I wish the Minister, Deputy McEntee, and the Minister of State, Deputy Browne, well in their important work in the Department of Justice over the next number of years.

I have raised with a number of the Minister's predecessors the urgent need for a comprehensive and thorough investigation into the bombing in Belturbet in December 1972, both in Northern Ireland and this State. I am not convinced that an adequate investigation has been carried out in Northern Ireland and I appeal to the Minister to ensure that every possible avenue of investigation is pursued. Will the Minister raise this matter with her counterpart in Northern Ireland, with the Secretary of State for Northern Ireland and with the British Foreign Secretary? We must ensure that the perpetrators of this horrendous crime are brought to justice.

I thank the Deputy for raising this issue. I know it is a long-standing interest of the Deputy and I agree that the perpetrators of this crime should be brought to justice. This was an appalling bomb attack that took place in Belturbet in 1972 which sadly cost two innocent young people their lives and injured many others. I extend my sincere sympathy to those bereaved and injured in that terrible attack. Many people are understandably still suffering the effects of it. I appreciate that the Deputy continues to seek answers, in particular with regard to bringing the perpetrators to justice. It is my sincere wish, and that of everybody involved in this, that this should happen.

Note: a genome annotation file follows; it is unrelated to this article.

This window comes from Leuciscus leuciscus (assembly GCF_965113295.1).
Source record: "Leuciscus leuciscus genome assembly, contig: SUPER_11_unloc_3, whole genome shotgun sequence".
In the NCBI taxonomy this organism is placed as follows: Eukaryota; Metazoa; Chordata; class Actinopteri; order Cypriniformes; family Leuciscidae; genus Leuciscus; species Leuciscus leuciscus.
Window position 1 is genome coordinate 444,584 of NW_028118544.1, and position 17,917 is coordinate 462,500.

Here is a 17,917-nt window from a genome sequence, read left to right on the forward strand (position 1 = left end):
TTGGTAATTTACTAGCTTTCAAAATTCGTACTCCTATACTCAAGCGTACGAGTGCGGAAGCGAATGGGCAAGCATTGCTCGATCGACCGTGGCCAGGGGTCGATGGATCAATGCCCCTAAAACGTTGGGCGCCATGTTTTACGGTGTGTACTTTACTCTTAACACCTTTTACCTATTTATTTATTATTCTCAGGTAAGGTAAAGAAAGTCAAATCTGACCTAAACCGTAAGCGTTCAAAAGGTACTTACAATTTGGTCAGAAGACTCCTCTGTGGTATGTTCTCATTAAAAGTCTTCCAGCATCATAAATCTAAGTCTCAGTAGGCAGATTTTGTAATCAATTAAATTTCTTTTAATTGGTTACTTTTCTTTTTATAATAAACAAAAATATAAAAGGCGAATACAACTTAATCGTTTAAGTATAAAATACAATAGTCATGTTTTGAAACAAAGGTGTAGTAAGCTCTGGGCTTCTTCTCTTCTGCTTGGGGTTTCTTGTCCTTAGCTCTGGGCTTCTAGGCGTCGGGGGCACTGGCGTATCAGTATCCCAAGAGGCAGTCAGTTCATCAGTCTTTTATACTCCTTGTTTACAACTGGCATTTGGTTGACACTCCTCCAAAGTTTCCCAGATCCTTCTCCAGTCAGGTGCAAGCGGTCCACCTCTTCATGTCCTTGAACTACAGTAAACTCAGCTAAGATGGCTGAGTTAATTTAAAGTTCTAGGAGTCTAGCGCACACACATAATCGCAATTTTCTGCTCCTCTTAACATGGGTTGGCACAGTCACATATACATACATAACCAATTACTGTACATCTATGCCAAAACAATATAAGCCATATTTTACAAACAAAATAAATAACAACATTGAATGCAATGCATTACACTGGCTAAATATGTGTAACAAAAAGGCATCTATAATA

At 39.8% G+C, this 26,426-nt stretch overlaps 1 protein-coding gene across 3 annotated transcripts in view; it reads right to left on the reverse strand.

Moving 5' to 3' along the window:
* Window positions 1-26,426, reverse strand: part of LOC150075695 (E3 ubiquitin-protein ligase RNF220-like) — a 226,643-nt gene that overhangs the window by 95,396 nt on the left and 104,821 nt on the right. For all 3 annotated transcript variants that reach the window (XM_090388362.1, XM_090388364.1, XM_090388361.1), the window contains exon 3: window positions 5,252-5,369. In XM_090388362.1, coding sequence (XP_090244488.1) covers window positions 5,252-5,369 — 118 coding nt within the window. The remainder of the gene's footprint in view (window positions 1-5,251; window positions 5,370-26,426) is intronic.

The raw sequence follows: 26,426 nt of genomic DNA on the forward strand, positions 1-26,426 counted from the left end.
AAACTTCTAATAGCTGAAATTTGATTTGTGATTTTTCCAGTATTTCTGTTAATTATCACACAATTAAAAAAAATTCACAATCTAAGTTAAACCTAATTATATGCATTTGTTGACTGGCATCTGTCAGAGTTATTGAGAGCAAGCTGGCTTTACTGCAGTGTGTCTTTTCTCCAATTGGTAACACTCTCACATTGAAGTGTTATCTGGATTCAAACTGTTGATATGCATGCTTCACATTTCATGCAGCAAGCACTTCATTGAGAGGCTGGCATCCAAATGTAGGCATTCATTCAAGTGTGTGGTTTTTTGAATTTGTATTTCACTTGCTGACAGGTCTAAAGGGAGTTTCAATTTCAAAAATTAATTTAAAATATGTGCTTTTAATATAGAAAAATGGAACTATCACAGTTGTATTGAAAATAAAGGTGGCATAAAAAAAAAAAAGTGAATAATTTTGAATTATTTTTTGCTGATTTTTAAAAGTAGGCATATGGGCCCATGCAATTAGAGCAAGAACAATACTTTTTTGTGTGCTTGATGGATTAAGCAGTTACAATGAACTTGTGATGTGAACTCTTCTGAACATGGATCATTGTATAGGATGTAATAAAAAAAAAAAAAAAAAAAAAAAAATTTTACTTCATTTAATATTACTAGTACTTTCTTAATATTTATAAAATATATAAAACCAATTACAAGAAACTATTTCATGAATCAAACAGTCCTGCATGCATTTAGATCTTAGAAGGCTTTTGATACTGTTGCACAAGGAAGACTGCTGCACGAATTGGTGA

I am informed by the Garda authorities that the matter was thoroughly investigated at the time by An Garda Síochána with assistance from the Defence Forces and the close co-operation of the authorities in Northern Ireland. Despite their best efforts, however, it was not possible to secure evidence which would have led to the prosecution of the perpetrators. I appreciate that this continues to remain a source of disappointment and frustration, particularly for family members of those who passed away. With the passage of almost 50 years and no new evidence forthcoming, I regret that we must be realistic about the limited prospects for a successful prosecution in this case. Nevertheless, I have been assured by the Garda authorities that the case remains open and will remain open and that they will continue to investigate any new information they receive. They remain committed to working with the PSNI where that could advance the investigation. I ask anybody with information in relation to this act to bring it to the attention of the Garda and the authorities. I commit to raising this with my counterparts in Northern Ireland and the UK as the Deputy has asked.